Posted by Charlotte Taylor on 25/04/19 10:04

According to a survey commissioned by Blackline more than 1,100 C-level executives and finance professionals:  

71% of C-level executives completely trust the accuracy of their financial data. However, only 38% of finance professionals — the people preparing the statements and reports — share that opinion.

There's is clearly a mismatch between the level of accuracy C suite perceives in the reports they read against that of finance. So we ask does this mean Finance have become expectant of error. Or are there other issues at play?

The disparity of views between board and those producing the numbers reflects the level of trust and credibility afforded to finance professionals, alongside a possible lack of real understanding or engagement by C suite in how the numbers and reports are compiled. The danger here is that inaccuracy will erode the 'professionalism' by which finance is perceived which could damage our reputation.

However the other side of the story is that the CFO knows and is under pressure to report 'good' news to satisfy investors and stakeholders. A pivotal decision could be at stake if results don't communicate the right news. This isn't to suggest that reports are fudged or fraudulent in content - but merely that there are many different ways of presenting information and allocating assets, revenue and costs. Finance have to play a careful game of reporting both good and bad news in the right place and time to mitigate negative impact.


Can you spot the errors?

The Blackline survey  highlighted  how prevalent inaccuracies were. Which can be embarrassing and obviously detrimental to reputation, suggesting a certain sloppiness in the execution of reports. But the real story behind error is likely to be in the data itself,  as well as the reliance on outdated tools which demand manipulation of large chunks of information, leading to handling error and adding time pressure. 

"About two thirds (65%) of respondents said that a company they've worked for had to restate their earnings due to inaccuracies in financial data that weren't identified prior to close."

  • Only 17% of respondents agreed that they could trust that their finance team/CFO had identified all errors to ensure they are reporting accurately.

There is clearly an awareness that inaccuracy is present in reports as only 17% of survey respondents felt they could trust ALL errors had been identified by their Finance team / CFO. Clearly there is a level of error allowance, which we all have to live with. Some tolerate more than others, but zero error could be far too onerous to achieve and at a cost. As with all businesses we have to make a choice on the cost and return.

Contributing to inaccuracy factors were cited as:

  • Human error (41%)
  • Multiple data sources (40%)
  • Lack of automated controls (28%)
  • Clunky technology (28%)


What is the impact of errors

Given  some of the feedback on how seriously inaccuracies can impact not only a company but the reputation of CFO's personally you'd have thought there would be a much higher drive towards tackling them. The Blackline respondents are probably less reflective of EU views, with more onerous personal repercussions for non-compliance built into the US system.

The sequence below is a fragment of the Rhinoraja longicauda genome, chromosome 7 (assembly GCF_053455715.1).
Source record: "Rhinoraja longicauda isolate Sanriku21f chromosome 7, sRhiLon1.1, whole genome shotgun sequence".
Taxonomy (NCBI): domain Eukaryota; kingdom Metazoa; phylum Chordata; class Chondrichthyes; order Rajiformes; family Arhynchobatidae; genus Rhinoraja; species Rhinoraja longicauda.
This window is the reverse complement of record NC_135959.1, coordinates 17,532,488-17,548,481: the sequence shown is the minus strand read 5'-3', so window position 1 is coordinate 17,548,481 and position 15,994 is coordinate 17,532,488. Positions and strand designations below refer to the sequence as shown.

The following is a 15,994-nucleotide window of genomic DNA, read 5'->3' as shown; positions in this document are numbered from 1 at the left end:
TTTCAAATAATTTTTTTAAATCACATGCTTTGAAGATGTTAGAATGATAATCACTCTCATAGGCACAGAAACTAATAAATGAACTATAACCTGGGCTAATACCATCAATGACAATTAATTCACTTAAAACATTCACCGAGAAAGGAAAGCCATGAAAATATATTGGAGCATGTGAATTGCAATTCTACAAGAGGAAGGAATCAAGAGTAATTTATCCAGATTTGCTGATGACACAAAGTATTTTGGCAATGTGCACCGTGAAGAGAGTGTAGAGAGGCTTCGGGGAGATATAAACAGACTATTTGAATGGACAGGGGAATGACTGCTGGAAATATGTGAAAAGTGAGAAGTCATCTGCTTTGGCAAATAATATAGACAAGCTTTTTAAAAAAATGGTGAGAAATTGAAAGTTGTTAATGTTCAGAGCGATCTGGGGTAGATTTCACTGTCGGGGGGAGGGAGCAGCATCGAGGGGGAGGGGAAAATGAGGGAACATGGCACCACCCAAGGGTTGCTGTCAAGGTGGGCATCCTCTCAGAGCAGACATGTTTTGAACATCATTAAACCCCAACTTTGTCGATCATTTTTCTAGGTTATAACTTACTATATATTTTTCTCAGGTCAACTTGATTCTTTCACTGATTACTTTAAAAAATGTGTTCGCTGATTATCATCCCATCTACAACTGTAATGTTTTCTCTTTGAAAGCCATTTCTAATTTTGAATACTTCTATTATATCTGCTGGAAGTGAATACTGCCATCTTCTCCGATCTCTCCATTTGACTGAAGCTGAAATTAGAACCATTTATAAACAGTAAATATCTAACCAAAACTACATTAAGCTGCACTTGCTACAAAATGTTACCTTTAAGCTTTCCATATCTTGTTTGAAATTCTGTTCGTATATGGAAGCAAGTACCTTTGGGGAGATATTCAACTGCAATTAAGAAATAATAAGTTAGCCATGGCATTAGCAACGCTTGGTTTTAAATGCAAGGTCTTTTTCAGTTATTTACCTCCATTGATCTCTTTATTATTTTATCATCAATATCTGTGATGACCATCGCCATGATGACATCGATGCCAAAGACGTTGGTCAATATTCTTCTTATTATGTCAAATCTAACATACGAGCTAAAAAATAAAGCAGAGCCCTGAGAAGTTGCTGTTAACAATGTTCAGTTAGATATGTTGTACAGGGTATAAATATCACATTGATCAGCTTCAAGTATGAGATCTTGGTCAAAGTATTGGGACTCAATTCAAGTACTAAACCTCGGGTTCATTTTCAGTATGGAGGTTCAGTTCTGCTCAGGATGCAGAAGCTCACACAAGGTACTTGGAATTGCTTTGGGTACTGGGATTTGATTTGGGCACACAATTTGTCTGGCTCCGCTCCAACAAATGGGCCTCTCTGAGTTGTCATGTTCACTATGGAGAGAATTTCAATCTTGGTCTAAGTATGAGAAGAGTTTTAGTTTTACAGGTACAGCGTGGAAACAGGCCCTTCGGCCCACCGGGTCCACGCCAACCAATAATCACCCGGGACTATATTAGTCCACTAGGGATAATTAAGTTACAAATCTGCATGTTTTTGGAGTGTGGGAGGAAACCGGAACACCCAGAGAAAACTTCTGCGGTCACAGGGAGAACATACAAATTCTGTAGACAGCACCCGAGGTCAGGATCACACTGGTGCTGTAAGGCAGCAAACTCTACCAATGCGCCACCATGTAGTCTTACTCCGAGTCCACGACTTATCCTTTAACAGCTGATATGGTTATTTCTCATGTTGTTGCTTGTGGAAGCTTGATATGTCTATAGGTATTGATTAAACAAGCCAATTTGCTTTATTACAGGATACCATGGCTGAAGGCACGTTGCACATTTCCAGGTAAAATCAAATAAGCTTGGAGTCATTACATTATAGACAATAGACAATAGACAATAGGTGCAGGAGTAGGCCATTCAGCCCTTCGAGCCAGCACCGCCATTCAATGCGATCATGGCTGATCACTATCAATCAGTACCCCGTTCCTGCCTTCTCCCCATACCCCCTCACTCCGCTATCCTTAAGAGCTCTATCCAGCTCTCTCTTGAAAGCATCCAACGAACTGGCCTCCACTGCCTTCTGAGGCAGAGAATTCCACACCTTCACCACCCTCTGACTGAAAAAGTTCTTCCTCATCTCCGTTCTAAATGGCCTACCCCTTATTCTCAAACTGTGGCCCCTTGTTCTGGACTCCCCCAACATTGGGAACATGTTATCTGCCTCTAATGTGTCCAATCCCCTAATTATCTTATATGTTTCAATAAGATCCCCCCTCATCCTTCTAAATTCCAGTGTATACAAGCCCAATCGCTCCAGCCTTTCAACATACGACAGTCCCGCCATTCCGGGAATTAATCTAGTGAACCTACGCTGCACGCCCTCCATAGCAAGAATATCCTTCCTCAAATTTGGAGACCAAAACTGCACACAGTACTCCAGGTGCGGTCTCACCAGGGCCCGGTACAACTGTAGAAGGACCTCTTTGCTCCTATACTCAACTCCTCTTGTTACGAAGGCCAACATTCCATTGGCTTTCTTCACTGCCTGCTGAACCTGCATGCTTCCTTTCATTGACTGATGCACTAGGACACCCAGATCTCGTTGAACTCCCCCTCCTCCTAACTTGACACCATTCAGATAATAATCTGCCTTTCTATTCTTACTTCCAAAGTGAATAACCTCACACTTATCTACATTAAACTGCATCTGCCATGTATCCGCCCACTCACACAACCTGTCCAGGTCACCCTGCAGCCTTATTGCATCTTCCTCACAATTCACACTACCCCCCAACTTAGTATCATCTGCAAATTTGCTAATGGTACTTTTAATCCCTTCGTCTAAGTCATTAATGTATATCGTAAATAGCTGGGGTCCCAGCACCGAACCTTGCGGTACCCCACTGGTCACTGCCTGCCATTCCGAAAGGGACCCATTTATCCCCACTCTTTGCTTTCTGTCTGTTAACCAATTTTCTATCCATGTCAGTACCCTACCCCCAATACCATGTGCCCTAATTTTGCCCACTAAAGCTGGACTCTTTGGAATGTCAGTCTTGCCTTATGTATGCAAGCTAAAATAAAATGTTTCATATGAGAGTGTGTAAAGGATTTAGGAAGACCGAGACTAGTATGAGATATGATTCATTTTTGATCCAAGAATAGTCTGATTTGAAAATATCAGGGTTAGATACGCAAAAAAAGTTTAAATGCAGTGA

The results from the survey gave the following insights into how the respondents rated 

  • 96% said Inaccuracies in reporting has a negative impact
  • 42%  said error would impact reputation
  • 41% believed it would impact their ability to secure additional investment
  • 40% believed this could result in increasing debt levels
  • 32% - personal serious repercussions such as jail or fines


Wasting time

In any month are you one of the 20% surveyed who spend nearly half of it identifying and adjusting errors? Over a year that adds up - and the hidden cost is employee frustrations as well as a dis-enchanted team spending potentially over 100 days per defending and reconciling rather than thinking and analysing.

What level of error is acceptable

There is no doubt that what is acceptable today in terms of margins of error. The Blackline report cites 65% of organisation accept $2 billion of accounting errors as immaterial - a reflection of the size of the audience surveyed maybe! As PE funding and other external investment becomes more common, the need for transparency and accuracy is expected.

With that expectation is high given that the tech tools available to finance today are far more sophisticated than in the past. Yet this expectation isn't matched by the investment made and the move to adopt automation which could 'fix' a lot of the errors by identifying them early on.

If error is written into the finance psyche, then how are we ever going to move to a place where accuracy is a given. It starts with a less tolerant approach to error, and the will to fix it.

Time is always going to be a constraint, so there is inevitably a need to tool up your finance and business to automate the manual stuff. Rather than just add another head to the team, which is so often the go to solution and won't solve inaccuracy long term, make the business of reporting results a more comfortable place and process for everyone invest in a solution which will add certainty. 



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Tags: Reporting, Excel